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The pathophysiology of severe falciparum malaria involves a complex interaction between the host, parasite, and gut microbes. In this review, we focus on understanding parasite-induced intestinal injury and changes in the human intestinal microbiota composition in patients with Plasmodium falciparum malaria. During the blood stage of P. falciparum infection, infected red blood cells adhere to the vascular endothelium, leading to widespread microcirculatory obstruction in critical tissues, including the splanchnic vasculature. This process may cause intestinal injury and gut leakage. Epidemiological studies indicate higher rates of concurrent bacteraemia in severe malaria cases. Furthermore, severe malaria patients exhibit alterations in the composition and diversity of the intestinal microbiota, although the exact contribution to pathophysiology remains unclear. Mouse studies have demonstrated that the gut microbiota composition can impact susceptibility to Plasmodium infections. In patients with severe malaria, the microbiota shows an enrichment of pathobionts, including pathogens that are known to cause concomitant bloodstream infections. Microbial metabolites have also been detected in the plasma of severe malaria patients, potentially contributing to metabolic acidosis and other clinical complications. However, establishing causal relationships requires intervention studies targeting the gut microbiota.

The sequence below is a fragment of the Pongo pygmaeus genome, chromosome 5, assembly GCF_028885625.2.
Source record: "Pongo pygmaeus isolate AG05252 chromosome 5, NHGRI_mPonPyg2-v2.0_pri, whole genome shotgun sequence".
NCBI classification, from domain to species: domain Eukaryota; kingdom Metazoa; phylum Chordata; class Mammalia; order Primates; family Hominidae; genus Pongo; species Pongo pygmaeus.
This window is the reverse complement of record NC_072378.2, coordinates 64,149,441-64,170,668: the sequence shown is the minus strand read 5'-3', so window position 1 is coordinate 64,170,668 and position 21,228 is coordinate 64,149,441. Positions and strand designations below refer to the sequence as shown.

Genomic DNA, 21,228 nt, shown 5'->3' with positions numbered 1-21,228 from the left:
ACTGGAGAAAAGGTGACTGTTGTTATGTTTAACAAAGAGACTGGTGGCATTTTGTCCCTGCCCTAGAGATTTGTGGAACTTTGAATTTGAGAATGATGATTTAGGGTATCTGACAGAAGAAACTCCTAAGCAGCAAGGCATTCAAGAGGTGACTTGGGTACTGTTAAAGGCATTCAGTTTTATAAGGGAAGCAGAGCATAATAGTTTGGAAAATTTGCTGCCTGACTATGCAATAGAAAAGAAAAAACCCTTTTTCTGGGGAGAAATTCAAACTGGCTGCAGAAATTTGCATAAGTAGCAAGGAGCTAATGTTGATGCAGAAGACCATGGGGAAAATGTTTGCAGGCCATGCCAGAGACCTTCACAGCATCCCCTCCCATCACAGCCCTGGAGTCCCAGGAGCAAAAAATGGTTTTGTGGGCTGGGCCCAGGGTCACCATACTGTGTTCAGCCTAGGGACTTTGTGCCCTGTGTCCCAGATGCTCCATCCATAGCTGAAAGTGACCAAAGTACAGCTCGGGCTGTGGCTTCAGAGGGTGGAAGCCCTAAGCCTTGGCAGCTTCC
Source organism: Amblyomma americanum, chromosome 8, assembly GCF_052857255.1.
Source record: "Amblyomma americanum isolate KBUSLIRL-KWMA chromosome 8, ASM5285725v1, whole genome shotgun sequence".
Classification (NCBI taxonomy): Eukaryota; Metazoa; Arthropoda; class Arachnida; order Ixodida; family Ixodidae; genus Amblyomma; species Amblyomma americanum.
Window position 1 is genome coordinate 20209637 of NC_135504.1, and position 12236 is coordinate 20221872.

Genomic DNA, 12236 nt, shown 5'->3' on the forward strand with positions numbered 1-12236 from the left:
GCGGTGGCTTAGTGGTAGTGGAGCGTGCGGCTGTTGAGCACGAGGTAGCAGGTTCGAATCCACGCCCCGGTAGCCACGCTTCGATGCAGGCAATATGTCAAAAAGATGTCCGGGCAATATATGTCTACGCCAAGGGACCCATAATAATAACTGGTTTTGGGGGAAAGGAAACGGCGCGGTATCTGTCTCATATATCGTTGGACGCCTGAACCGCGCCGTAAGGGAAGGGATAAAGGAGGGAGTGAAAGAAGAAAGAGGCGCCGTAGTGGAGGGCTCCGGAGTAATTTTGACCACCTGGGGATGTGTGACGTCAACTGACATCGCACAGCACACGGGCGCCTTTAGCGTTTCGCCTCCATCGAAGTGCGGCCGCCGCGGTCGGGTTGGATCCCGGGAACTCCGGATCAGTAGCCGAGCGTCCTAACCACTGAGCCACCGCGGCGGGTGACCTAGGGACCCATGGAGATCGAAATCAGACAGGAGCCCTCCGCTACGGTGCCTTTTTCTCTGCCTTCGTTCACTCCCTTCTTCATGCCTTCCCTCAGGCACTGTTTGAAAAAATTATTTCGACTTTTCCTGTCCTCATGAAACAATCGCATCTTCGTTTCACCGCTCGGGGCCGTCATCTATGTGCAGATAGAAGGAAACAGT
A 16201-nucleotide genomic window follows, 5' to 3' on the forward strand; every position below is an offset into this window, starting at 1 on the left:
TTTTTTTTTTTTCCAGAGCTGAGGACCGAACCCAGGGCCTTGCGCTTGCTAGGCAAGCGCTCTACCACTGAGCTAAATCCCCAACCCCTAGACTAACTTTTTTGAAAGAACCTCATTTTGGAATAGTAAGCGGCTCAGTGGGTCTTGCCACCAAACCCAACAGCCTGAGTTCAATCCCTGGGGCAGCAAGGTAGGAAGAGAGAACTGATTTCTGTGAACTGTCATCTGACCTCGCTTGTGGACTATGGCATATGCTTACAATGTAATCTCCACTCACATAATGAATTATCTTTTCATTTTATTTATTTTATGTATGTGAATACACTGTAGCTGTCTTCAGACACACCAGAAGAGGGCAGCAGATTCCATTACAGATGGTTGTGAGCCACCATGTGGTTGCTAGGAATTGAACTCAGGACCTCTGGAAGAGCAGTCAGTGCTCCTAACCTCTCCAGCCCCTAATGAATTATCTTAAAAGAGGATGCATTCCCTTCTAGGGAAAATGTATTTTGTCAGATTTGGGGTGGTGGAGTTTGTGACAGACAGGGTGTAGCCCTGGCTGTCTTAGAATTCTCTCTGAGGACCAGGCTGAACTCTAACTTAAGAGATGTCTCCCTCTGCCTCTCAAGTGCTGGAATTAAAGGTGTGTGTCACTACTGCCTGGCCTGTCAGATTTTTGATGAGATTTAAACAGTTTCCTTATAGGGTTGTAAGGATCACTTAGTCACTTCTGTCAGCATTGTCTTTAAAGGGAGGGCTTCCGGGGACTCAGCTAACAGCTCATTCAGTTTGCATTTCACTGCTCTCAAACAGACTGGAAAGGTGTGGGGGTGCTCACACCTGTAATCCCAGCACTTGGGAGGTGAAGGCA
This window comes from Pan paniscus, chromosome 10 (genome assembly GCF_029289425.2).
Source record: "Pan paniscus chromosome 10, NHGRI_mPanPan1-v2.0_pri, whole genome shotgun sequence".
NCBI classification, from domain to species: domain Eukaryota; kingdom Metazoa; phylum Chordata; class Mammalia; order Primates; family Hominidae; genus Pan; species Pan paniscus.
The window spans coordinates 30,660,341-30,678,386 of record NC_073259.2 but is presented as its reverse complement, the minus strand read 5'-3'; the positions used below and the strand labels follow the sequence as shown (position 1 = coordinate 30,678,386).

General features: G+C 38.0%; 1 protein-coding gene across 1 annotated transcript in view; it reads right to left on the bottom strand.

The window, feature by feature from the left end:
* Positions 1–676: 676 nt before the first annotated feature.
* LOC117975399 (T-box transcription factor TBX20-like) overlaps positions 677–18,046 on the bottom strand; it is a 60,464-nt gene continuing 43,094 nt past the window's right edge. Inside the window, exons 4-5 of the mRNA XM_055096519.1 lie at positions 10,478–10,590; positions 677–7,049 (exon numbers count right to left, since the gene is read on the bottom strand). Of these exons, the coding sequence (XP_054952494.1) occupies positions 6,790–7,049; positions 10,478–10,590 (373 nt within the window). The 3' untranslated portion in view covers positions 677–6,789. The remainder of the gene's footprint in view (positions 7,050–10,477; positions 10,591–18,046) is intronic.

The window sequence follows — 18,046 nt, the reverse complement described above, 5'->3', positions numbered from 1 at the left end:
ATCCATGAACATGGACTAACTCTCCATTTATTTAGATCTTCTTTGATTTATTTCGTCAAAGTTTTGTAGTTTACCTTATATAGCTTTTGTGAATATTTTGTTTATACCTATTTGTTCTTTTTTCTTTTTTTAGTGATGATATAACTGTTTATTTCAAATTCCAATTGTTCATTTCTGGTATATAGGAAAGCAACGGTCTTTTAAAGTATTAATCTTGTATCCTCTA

Original publication




Journal article


PLoS Pathog

Publication Date





Humans, Animals, Mice, Gastrointestinal Microbiome, Microcirculation, Malaria, Falciparum, Malaria, Intestinal Diseases, Plasmodium falciparum